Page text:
A commercial real estate appraiser has a wealth of resources to review in order to establish an appropriate cap rate for a given income property. Three common methods for the development of cap rates include:
- Looking at Published investor surveys
- Detailed mathematical calculations employing expected investment returns for other asset classes
- A comparative analysis of recently sold similar properties
By comparing an investment in the subject property to investments in other assets, or in similar income producing properties in the subject’s market area, a commercial appraiser can gain an understanding of the expectations of typical investors in such properties.
Consideration of market participant expectations and a review of the actions of buyers and sellers in the market will help the appraiser to determine the most appropriate capitalization rate to apply to the subject’s NOI.
How is the Cap Rate Used to Estimate Market Value?
Once an appropriate capitalization rate has been established, the appraiser will divide the subject’s net operating income by the capitalization rate. This results in an estimate of market value for the subject. An appraiser may apply a range of capitalization rates to the subject’s NOI in order to establish a range of likely values and decide whether to estimate a value at the higher or lower end of the indicated range, based on factors observed during the appraisal process.
It is important to understand that this article is a basic overview of the Income Capitalization Approach. There are many factors that can have an impact on the income potential of a given property. Many of the factors that are considered in the Sales Comparison Approach to Value can also be considered in the Income Approach when determining a likely Potential Gross Income for a property.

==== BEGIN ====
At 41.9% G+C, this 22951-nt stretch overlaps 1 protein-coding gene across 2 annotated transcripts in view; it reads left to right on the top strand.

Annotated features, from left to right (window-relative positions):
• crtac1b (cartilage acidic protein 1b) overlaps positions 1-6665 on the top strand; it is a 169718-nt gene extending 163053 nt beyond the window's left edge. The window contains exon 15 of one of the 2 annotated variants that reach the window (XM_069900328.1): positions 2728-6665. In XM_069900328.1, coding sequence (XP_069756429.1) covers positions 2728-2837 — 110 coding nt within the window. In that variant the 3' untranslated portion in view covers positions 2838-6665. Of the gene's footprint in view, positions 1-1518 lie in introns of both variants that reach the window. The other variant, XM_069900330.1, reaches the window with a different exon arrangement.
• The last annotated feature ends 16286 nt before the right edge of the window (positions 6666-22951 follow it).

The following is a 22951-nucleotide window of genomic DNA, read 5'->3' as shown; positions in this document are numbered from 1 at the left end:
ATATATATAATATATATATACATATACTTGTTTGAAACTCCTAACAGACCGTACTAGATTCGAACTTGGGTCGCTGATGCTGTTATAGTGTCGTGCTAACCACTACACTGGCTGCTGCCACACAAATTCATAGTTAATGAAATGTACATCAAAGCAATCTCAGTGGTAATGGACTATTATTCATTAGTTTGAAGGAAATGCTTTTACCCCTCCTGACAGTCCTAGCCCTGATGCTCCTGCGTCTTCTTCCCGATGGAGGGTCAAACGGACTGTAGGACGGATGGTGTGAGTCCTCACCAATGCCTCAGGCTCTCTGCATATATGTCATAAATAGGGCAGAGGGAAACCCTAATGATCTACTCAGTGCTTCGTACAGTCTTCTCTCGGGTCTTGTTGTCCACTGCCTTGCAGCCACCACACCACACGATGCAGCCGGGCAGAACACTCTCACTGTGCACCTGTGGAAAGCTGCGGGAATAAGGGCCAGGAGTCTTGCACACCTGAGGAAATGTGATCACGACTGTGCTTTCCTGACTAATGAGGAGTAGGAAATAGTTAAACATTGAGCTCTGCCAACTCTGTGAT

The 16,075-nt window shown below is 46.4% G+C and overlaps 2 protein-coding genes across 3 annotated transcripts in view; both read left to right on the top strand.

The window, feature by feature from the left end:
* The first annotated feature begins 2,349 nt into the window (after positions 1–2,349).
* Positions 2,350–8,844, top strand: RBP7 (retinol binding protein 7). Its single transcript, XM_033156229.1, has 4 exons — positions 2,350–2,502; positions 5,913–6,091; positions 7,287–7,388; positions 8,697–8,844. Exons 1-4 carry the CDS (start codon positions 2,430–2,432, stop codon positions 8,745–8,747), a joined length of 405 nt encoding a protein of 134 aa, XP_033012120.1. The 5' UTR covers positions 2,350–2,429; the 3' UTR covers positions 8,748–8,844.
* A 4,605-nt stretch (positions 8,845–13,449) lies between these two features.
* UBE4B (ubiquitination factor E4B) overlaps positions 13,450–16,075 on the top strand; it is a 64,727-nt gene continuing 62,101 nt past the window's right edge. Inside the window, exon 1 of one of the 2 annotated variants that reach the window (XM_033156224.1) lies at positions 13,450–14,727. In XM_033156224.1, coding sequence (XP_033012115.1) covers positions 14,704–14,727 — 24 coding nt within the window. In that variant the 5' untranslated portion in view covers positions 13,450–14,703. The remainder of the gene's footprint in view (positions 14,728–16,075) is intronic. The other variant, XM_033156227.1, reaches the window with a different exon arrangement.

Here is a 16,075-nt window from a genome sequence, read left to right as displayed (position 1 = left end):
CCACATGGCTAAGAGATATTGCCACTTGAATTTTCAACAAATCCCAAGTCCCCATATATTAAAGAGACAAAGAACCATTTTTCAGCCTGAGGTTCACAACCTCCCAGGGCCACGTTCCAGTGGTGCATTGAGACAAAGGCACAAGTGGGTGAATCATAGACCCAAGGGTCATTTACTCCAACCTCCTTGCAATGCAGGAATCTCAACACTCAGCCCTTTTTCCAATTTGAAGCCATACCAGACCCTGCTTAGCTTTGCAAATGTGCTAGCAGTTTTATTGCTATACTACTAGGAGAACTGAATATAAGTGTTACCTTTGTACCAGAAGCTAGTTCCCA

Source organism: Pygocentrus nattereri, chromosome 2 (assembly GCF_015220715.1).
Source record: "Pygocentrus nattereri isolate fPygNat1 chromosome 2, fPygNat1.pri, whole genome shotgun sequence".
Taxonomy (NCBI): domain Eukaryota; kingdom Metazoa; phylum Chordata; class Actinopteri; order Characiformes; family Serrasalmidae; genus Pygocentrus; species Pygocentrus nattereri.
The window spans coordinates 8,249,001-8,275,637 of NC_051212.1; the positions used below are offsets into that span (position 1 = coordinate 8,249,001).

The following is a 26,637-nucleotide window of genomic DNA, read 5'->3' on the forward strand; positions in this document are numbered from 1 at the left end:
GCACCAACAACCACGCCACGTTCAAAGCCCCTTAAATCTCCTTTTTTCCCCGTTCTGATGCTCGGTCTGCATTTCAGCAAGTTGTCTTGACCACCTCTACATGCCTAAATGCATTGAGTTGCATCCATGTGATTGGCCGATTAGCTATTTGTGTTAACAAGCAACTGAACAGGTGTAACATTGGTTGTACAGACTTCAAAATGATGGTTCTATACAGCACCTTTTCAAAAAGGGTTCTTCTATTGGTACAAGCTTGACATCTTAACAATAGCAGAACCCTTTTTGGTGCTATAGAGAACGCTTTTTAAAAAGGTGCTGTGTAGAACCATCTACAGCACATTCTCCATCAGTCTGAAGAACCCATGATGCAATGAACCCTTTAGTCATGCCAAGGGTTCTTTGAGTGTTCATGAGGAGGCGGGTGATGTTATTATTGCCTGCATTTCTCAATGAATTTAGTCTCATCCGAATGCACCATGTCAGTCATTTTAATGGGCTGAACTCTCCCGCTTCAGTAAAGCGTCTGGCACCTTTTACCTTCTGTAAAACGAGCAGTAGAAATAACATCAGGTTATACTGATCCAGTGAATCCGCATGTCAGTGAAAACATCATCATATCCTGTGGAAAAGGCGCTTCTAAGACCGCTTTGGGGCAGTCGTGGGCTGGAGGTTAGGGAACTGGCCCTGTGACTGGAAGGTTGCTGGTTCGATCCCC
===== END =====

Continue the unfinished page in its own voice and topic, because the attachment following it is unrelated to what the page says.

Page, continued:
Locational characteristics, size, condition and amenities are among a few of the factors that can impact the rental rate, for example. Temporary or trending market conditions can impact the appraiser’s estimate of vacancy for a given property. The condition of a property, location, expectations of renters and other market factors can impact a property’s expenses.
All of these issues and more must be taken into consideration by the commercial real estate appraiser when valuing income-producing properties.
The Income Capitalization Approach to Value is a method by which a property’s Net Operating Income is divided by an appropriate Capitalization Rate in order to derive an estimate of value.
The commercial real estate appraiser must be knowledgeable about rental rates, vacancy trends and expectations of market participants regarding returns on such investments. The more data an appraiser reviews, the more credible will be the resultant value conclusion(s).
A buyer will determine if a property is a good buy if the Net Operating Income is adequate to cover the expense of operating the subject while providing an appropriate return on the investment.
If you would like to learn more about the appraisal process, and specifically about our experience in valuing commercial properties utilizing the Income Capitalization Approach and the other approaches to value, please do not hesitate to reach out to us at any time. We will be happy to answer all of your questions and get you started on the path to truly understand the value of your real estate assets.